Friday, 24 June 2011

A Drowning Victory.

 Man overboard.

Egypt struggles to keep afloat: Titanic votes of nearing elections will not be counted or will they overrule?

The arena is muddy and the wrestling continues, debates left, right and centre with slippery outcomes and unsteady results; sabotage and espionage when derailment fails.

But politics aside and it’s the conditions that stare us straight in the face; the certainties that existed before the revolution:
Apathy of all dimensions: poverty highlighted by obscene wealth, hard-nosed bureaucracy presenting itself every side of the counter, tormenting the tormentors themselves. Police brutality when their incompetence alone doesn’t cut it. Calamitous traffic, severe congestion, extreme frustration and road rage all acceptable norms and the bane of every hard-working citizen. 
Not to mention famine; bread strikes and insurmountable inflation.

But treats are aplenty; for all those who manage to dart the pollution, to survive architectural mishaps, to dodge the toxins of banned products and to endure the general stress there is always a little pièce de resistance in a seriously broken pavement, a literal configuration of destruction and hindrance. A pavement specially designed to trip up its victims and send them hurtling along with all the other afflicted into health care systems that pose as hazards unsurpassed in themselves. 
The most vulnerable sectors of society always most at risk but nevertheless high risk unconfined and unlimited.

These certainties are most likely to remain with us for some time to come. Arguably politics cannot be put aside but the muddy arena must harden before any changes can come about.

Egypt’s uprising may appear a drowning victory insofar that it  has yet to achieve its primary goal of change for the better. Perhaps wealth of economy preoccupies the world, perhaps blatant lack of democracy stings and blisters the nerve of each and every protestor, perhaps fear and apprehension of what may befall a nation of such great spirit and resoluteness seeks to overshadow everything else. 

The nation rides bareback and must resort to clinging to the horns of its drive, its aspiration. Whichever way Egyptians turn there is man overboard and no life jacket in sight. 
All the while, certainties remain: Poverty, thugs, spies, extremists, embezzlers, police brutality, police apathy, suspicion, abuse, torture, famine threats and so much more, all still there, multiplying like worms unleashed from the proverbial opened can. 
AND YET, the spirit of the revolution remains in the veins of all who felt a hint of pride, a modicum of accomplishment through little other than sheer determination and envisaged hopes.

Hard hats are mandatory.

True, the ousting of a dictator was never more than symbolic at best, however we mustn’t underestimate the power of allegory; its ethereal cloak tends to remain with us. It entertains the imagination; one of the most basic necessities for a people awoken, inspired. A people wishing to aspire to a more dignified existence, a more just and balanced world.

Nations can only exist as free worlds when they are accepted.
With reference to Pithouse, Richard (2005) Report Back from the Third World Network Meeting Accra, 2005. Centre for Civil Society : 1-6. 
“…some things are very clear. I arrived expecting Third Worldism (the idea, popular among Third World autocrats and many American and French leftists in the late 60s and 70s, that - contrary to orthodox’s Marxism’s view that the Western working class would deliver the world from the tyranny of capital but still within its spirit in that it searched for one particular agent of universal redemption – Third World elites were the privileged historical actor.) Third Worldism is always, in its Western versions, a species of racism. It takes the colonial Manicheanism that presents Africans, or Chinese, or whomever, as an undifferentiated hoard opposite to the enlightened civilising white West and reverses its moral hierarchies while retaining its logic with, among other pathological consequences, the result that it is unable to understand that Third World societies are sites of internal contestation…”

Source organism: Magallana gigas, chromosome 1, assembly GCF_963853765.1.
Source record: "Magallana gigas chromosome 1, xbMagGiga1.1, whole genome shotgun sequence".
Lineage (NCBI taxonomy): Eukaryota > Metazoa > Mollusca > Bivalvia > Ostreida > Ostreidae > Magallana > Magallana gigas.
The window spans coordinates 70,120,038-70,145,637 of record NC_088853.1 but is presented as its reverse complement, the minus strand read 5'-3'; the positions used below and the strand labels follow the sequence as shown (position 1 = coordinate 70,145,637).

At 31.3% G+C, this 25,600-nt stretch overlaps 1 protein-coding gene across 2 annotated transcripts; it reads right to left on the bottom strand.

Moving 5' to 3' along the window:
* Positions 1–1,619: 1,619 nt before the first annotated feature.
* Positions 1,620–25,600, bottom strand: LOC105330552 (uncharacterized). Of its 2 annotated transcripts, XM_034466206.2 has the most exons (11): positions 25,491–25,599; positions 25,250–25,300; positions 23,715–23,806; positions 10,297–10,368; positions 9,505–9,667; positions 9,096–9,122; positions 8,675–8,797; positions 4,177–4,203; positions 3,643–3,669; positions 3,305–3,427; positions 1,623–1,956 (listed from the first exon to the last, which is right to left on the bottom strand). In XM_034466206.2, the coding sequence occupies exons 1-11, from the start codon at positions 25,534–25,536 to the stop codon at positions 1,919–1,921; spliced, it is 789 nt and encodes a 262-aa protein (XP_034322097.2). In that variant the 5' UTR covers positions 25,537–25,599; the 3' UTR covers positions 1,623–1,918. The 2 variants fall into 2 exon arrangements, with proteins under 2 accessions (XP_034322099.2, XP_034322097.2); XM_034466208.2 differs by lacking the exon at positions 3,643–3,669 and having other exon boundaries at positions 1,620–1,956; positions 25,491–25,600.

Third world countries cannot join in the race unless endorsed, unless viewed as entitled to an equal standing.
And yet, the treasure trove of third world countries are unarguably present in some form or other; Egypt leads many another in its unparalleled cache of history and civilisation, its contribution to academic, literary and scientific prowess and artistic interpretation: Individuality, integrity and achievement all part of its very core, past and present.  
But only recently has its finest treasure of all, recognised long before by those close to its heart, become highlighted and visible to the world at large: the people's spirit.
The uprising has achieved that if nothing else.

World economy rules autocratically, in the hands of a select few. Subjugation of even giant powers to its will is irrefutably apparent. The President of even a super power can only lead people to unite in thought and is rarely capable of delivering more than just that, however individually inclined. Obama's recent brave yet futile speech advising Israel withdraw from Palestinian borders occupied since 1967 serves as a prime example.
This being the case, Egypt is nevertheless on the map and cannot be blotted out even if hard hats do come with the territory.

The Egyptian uprising may appear as a foetus aborted; a minor unable to reach the age of majority; its heroic burst of fearlessness and courage fast-expiring ~ 
It may be criticised as naïve, idealistic and unrealistic; all that and more ~

 But for all those who care, for all those who share something with its course and an affinity with its essence: so long as there’s blood flowing through its veins, flatlining is not an option. 

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